Dixie Wagon pizza
margaritas at Casa de Amigos
Our time in Hurricane was drawing to a close. Locally there wasn’t much in the way of dining that attracted our tastebuds although just down the road from the RV park was a pizza place, the “Dixie Pizza Wagon” which satisfied our pizza fix. Trying to find a decent margarita, though, was about as hard as finding an RV site. We did manage to find some at Casa de Amigos in Springdale. Springdale, by the way, was a town jammed with small shops and art galleries. Pretty touristy. Perhaps had we more time, it might have made for an interesting place to explore.
Speaking of time, we found that we’d gotten ahead of ourselves. Scratching off the Canadian Rockies and the Olympic Peninsula left us with more time. Looking ahead at our stop at Joshua Tree NP, even if it meant veering a bit further west, we would still be left with more time than we’d planned on before arriving at Boyce Thompson by October 15. We’d have to give this more thought but for now we were off to try and get into Joshua Tree.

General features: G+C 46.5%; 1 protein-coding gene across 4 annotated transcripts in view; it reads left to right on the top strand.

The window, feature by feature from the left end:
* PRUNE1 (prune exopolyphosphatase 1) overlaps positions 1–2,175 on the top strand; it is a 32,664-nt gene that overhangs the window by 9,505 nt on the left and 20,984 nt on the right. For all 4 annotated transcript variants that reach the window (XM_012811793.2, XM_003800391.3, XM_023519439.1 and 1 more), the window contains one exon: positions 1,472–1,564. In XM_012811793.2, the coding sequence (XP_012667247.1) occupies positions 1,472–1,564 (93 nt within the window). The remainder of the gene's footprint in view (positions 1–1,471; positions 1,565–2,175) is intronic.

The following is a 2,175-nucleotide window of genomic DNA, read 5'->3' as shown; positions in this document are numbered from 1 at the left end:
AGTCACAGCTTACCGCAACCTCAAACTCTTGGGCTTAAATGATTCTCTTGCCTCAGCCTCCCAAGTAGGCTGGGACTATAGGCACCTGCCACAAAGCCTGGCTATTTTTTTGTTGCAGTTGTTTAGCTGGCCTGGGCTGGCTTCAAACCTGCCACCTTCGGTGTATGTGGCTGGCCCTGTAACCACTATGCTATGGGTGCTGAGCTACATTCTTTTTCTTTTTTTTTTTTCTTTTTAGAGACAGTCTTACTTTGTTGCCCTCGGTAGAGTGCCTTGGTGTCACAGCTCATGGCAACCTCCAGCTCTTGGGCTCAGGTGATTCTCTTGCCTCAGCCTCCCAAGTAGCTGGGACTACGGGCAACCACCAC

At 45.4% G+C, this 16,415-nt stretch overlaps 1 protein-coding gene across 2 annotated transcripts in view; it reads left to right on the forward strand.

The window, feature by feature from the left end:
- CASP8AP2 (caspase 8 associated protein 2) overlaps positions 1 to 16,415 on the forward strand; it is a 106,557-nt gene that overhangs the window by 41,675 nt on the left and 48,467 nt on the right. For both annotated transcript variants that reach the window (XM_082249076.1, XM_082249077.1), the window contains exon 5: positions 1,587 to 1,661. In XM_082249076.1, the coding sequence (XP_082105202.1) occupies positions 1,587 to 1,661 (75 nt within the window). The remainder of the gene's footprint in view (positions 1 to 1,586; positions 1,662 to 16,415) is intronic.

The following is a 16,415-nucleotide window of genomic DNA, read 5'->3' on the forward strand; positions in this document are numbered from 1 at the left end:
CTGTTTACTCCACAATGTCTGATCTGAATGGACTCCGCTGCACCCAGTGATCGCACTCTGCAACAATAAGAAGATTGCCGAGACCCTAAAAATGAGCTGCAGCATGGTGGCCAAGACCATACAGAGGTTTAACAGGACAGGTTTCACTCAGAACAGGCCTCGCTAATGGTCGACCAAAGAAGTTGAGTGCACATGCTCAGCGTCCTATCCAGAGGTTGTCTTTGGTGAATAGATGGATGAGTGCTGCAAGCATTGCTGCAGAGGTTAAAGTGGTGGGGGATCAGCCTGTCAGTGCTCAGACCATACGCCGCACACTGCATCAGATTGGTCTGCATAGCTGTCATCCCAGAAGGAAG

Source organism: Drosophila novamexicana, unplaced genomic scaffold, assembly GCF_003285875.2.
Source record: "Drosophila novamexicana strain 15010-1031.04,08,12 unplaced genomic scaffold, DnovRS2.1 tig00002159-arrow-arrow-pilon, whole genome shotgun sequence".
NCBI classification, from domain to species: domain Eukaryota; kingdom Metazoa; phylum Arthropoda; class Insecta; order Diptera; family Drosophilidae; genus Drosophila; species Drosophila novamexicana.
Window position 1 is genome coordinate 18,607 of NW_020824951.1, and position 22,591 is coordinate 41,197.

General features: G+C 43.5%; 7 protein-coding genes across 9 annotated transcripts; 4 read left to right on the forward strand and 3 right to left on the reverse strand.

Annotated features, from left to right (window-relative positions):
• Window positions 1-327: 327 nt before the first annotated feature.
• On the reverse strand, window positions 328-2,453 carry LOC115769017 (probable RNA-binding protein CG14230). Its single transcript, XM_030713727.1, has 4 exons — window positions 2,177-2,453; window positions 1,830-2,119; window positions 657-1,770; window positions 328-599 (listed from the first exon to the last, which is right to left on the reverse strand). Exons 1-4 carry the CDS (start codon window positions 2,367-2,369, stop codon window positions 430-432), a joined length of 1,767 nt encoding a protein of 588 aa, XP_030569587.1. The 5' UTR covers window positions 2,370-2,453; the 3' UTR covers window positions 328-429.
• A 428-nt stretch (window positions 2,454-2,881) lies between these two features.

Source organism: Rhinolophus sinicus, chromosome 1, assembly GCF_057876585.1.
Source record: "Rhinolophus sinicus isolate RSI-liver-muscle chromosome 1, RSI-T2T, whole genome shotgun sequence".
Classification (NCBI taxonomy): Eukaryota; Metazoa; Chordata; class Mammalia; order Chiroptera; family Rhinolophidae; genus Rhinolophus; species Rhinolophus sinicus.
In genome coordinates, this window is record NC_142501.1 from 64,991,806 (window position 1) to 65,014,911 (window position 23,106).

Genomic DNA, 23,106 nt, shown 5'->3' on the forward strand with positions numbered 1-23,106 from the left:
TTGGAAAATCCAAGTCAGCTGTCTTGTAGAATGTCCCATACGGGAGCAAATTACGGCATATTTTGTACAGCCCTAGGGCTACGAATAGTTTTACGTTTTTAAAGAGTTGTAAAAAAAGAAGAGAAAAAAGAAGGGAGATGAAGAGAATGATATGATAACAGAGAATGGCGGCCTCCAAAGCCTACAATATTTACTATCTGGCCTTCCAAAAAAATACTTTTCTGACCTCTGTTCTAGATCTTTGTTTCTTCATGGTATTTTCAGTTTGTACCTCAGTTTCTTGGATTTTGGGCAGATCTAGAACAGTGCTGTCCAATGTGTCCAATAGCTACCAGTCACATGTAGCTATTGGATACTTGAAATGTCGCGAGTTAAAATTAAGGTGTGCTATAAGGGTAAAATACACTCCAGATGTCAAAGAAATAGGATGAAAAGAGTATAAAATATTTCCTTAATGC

Our batting average for getting into Joshua Tree in the past was 0 for 3 tries. Either there was a fire in the park, a flood, or roads from the south entrance were closed due to landslides and/or construction. Earlier attempts to get in through the park’s Cottonwood Visitor Center southern entrance off I-10, while we were parked at one of our favorite California state parks, Anzo-Borrego Desert SP, had never worked. So this time, we tried a different tact by parking at an RV park in TwentyNine Palms, close to the park’s Oasis Visitor Center entrance on the park’s north side.
Getting to Twentynine Palms in one day wasn’t an option so we made an overnight stop at the Desert View RV Resort in Needles, CA. An interesting situation in Needles when we went to get diesel fuel. Fuel prices in Needles were around 4.45/gal. Just across the border in AZ? Diesel was 2.35/gal. Guess where we bought fuel?! Thank goodness for an iPhone app GasBuddy which lists/compares all the prices within a specific area. A free app that has saved us a lot of money in fuel prices over the years.